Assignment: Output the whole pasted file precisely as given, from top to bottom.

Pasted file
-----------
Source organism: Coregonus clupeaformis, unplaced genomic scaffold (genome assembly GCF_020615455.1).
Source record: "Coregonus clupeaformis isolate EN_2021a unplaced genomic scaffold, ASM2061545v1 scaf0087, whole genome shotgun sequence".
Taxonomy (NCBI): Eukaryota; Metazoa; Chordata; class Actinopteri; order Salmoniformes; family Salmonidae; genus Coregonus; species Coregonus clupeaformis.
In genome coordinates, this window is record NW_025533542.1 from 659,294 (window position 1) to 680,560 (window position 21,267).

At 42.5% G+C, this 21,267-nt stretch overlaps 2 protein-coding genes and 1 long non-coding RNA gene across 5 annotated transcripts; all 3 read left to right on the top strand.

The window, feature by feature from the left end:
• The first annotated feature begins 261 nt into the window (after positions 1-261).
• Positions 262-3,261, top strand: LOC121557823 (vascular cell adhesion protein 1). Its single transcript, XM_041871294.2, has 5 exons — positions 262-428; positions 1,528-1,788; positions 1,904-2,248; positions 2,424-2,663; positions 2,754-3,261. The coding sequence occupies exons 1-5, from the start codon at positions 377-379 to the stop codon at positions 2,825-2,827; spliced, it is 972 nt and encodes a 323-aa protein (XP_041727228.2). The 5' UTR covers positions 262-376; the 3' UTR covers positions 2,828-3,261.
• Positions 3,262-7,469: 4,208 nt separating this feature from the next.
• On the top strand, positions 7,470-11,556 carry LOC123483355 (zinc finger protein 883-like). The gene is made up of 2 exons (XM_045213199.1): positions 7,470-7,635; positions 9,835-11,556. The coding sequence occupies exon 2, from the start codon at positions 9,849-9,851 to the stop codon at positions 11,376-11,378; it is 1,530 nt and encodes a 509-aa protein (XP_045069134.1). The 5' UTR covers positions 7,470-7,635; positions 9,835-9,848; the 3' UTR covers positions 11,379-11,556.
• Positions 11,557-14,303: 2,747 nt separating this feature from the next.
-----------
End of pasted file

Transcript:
Source organism: Coregonus clupeaformis, unplaced genomic scaffold (genome assembly GCF_020615455.1).
Source record: "Coregonus clupeaformis isolate EN_2021a unplaced genomic scaffold, ASM2061545v1 scaf0087, whole genome shotgun sequence".
Taxonomy (NCBI): Eukaryota; Metazoa; Chordata; class Actinopteri; order Salmoniformes; family Salmonidae; genus Coregonus; species Coregonus clupeaformis.
In genome coordinates, this window is record NW_025533542.1 from 659,294 (window position 1) to 680,560 (window position 21,267).

At 42.5% G+C, this 21,267-nt stretch overlaps 2 protein-coding genes and 1 long non-coding RNA gene across 5 annotated transcripts; all 3 read left to right on the top strand.

The window, feature by feature from the left end:
• The first annotated feature begins 261 nt into the window (after positions 1-261).
• Positions 262-3,261, top strand: LOC121557823 (vascular cell adhesion protein 1). Its single transcript, XM_041871294.2, has 5 exons — positions 262-428; positions 1,528-1,788; positions 1,904-2,248; positions 2,424-2,663; positions 2,754-3,261. The coding sequence occupies exons 1-5, from the start codon at positions 377-379 to the stop codon at positions 2,825-2,827; spliced, it is 972 nt and encodes a 323-aa protein (XP_041727228.2). The 5' UTR covers positions 262-376; the 3' UTR covers positions 2,828-3,261.
• Positions 3,262-7,469: 4,208 nt separating this feature from the next.
• On the top strand, positions 7,470-11,556 carry LOC123483355 (zinc finger protein 883-like). The gene is made up of 2 exons (XM_045213199.1): positions 7,470-7,635; positions 9,835-11,556. The coding sequence occupies exon 2, from the start codon at positions 9,849-9,851 to the stop codon at positions 11,376-11,378; it is 1,530 nt and encodes a 509-aa protein (XP_045069134.1). The 5' UTR covers positions 7,470-7,635; positions 9,835-9,848; the 3' UTR covers positions 11,379-11,556.
• Positions 11,557-14,303: 2,747 nt separating this feature from the next.